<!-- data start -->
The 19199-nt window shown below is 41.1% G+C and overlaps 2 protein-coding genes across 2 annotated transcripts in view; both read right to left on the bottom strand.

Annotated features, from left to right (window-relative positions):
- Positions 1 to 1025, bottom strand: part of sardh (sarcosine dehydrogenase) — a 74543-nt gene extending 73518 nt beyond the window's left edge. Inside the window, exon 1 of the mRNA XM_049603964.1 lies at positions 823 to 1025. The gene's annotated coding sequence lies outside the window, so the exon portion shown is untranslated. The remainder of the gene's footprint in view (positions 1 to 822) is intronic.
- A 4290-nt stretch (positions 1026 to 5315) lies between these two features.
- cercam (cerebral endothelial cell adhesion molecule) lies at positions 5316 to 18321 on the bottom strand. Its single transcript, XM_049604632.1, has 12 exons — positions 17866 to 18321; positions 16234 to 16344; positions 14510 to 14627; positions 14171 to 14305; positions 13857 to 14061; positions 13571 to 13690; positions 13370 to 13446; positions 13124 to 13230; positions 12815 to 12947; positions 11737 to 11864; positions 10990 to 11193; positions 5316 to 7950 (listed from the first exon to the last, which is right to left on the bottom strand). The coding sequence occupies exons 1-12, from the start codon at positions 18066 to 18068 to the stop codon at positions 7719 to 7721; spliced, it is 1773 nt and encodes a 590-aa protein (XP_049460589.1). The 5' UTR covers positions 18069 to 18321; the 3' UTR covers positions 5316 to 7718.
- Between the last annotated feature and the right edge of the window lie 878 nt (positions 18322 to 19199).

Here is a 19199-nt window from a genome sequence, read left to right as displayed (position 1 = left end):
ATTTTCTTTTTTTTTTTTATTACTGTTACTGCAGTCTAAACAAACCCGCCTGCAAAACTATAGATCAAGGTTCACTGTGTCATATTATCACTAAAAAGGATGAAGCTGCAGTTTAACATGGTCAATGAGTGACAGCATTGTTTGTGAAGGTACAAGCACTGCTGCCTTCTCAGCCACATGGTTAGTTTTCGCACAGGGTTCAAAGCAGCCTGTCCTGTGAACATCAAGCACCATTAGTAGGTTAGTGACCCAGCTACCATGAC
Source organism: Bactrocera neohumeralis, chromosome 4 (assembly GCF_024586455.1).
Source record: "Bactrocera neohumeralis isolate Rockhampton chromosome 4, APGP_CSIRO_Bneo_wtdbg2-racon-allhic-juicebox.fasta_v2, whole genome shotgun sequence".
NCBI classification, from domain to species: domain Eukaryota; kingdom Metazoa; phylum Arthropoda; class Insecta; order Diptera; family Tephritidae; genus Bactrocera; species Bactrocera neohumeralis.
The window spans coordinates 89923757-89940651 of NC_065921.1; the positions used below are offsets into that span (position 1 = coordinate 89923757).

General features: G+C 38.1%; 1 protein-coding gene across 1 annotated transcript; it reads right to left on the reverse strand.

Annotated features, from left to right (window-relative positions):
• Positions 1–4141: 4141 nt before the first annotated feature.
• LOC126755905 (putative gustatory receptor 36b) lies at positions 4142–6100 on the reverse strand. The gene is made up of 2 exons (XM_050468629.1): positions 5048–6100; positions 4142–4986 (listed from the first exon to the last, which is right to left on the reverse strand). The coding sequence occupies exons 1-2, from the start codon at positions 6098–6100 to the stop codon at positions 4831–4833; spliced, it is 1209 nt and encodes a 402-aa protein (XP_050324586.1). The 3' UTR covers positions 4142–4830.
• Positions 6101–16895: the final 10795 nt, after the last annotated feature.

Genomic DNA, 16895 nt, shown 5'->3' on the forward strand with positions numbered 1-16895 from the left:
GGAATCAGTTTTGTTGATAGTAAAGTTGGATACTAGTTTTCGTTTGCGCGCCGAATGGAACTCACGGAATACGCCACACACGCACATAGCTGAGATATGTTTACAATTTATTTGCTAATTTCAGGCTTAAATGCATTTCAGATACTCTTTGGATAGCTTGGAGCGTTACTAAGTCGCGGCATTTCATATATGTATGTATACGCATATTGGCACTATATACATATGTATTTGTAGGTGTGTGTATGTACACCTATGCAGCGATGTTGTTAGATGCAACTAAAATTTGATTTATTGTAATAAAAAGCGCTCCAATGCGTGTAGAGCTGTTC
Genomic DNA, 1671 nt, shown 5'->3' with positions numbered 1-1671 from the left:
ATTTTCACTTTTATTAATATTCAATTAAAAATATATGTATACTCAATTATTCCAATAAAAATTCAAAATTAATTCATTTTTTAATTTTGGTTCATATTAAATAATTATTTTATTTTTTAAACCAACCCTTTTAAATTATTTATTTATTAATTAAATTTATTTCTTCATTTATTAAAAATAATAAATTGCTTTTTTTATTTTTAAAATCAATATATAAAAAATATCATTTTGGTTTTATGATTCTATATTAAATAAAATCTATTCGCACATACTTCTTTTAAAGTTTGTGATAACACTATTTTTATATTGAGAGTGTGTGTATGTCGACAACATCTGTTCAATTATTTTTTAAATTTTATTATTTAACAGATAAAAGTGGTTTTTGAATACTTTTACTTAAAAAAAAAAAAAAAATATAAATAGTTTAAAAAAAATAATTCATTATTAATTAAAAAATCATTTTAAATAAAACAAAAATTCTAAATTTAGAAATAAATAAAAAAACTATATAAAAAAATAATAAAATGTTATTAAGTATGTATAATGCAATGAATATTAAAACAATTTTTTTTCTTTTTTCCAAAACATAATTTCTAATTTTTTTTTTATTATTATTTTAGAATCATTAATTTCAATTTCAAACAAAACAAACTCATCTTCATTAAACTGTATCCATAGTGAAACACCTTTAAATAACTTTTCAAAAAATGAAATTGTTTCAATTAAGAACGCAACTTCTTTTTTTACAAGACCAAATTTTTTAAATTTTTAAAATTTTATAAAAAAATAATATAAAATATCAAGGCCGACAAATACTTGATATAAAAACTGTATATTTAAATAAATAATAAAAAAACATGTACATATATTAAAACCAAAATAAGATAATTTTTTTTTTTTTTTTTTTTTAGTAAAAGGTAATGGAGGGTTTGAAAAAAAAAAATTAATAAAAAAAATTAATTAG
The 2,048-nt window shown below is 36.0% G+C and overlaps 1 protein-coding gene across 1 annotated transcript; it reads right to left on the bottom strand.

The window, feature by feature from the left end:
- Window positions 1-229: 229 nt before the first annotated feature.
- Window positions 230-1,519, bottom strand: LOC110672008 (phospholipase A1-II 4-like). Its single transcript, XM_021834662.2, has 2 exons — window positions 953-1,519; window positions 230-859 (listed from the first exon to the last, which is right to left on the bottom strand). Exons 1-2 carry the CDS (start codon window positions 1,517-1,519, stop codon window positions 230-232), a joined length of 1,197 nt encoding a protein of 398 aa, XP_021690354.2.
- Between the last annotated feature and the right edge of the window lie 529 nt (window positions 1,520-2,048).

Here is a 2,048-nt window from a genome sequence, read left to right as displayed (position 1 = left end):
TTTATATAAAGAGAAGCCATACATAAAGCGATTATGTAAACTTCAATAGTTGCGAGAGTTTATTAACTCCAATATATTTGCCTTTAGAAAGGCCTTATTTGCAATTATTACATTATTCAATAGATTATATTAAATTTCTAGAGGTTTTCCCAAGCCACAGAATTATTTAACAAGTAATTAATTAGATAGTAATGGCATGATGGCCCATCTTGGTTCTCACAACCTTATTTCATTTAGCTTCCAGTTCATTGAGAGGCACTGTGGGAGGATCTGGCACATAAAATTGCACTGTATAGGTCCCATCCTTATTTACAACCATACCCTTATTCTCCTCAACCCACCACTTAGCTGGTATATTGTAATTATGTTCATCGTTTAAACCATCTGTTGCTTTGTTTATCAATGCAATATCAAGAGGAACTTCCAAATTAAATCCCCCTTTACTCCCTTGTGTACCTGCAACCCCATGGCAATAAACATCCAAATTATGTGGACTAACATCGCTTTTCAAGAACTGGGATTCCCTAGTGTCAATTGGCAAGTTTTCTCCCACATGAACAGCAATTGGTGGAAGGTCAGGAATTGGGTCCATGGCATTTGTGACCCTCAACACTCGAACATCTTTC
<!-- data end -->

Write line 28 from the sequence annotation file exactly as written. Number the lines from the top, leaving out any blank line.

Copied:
TTTATATAAAGAGAAGCCATACATAAAGCGATTATGTAAACTTCAATAGTTGCGAGAGTTTATTAACTCCAATATATTTGCCTTTAGAAAGGCCTTATTTGCAATTATTACATTATTCAATAGATTATATTAAATTTCTAGAGGTTTTCCCAAGCCACAGAATTATTTAACAAGTAATTAATTAGATAGTAATGGCATGATGGCCCATCTTGGTTCTCACAACCTTATTTCATTTAGCTTCCAGTTCATTGAGAGGCACTGTGGGAGGATCTGGCACATAAAATTGCACTGTATAGGTCCCATCCTTATTTACAACCATACCCTTATTCTCCTCAACCCACCACTTAGCTGGTATATTGTAATTATGTTCATCGTTTAAACCATCTGTTGCTTTGTTTATCAATGCAATATCAAGAGGAACTTCCAAATTAAATCCCCCTTTACTCCCTTGTGTACCTGCAACCCCATGGCAATAAACATCCAAATTATGTGGACTAACATCGCTTTTCAAGAACTGGGATTCCCTAGTGTCAATTGGCAAGTTTTCTCCCACATGAACAGCAATTGGTGGAAGGTCAGGAATTGGGTCCATGGCATTTGTGACCCTCAACACTCGAACATCTTTC